TeachMeFinance.com - explain Conservation Reserve Program (CRP)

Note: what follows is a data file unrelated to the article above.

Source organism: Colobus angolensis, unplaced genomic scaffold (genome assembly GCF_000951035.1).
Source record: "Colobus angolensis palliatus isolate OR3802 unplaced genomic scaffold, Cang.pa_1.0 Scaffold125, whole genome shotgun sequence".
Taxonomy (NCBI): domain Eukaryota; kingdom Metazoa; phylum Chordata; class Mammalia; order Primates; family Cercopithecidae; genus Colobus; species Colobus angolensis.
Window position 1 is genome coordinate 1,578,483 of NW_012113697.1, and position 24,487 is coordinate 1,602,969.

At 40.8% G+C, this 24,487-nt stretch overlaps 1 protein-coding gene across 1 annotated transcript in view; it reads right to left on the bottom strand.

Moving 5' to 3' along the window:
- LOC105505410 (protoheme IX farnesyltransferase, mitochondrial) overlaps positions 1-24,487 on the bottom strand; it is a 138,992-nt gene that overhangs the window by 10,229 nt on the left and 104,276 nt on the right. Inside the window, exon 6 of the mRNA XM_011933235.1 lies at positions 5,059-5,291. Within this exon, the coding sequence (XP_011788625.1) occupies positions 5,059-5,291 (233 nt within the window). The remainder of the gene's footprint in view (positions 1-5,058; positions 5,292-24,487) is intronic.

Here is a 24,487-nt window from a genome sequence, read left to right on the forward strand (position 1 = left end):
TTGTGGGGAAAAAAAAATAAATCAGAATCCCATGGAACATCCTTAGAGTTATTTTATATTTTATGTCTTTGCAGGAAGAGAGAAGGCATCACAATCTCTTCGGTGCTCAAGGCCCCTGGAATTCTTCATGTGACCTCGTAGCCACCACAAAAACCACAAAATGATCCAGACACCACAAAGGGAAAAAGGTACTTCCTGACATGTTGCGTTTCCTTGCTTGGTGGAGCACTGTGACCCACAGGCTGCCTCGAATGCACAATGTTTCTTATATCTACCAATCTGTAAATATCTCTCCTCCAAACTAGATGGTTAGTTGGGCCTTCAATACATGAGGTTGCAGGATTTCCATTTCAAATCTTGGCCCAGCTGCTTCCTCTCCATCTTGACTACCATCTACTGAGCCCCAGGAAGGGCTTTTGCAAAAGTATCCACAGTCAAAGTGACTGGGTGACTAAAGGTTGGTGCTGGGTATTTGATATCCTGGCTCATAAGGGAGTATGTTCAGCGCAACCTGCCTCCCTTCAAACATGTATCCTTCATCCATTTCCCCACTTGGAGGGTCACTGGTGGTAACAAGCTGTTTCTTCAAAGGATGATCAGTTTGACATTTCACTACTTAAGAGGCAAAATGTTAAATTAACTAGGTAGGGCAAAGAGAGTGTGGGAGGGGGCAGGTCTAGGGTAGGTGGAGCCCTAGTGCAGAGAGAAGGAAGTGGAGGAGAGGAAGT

Conservation Reserve Program (CRP) The term 'Conservation Reserve Program (CRP) ' as it applies to the area of agriculture can be defined as ' A program, created in the Food Security Act of 1985, to retire from production up to 45 million acres of highly erodible and environmentally sensitive farmland. Landowners who sign contracts agree to keep retired lands in approved conserving uses for 10-15 years. In exchange, the landowner receives an annual rental payment, cost-share payments to establish permanent vegetative cover and technical assistance. The CRP reportedly has reduced erosion by up to 700 million tons per year. The FAIR Act of 1996 extends authorization to enroll land through 2002 and caps maximum CRP acreage at 36.4 million acres, its 1995 level. The Act also makes the program spending mandatory and finances it through the Commodity Credit Corporation'.
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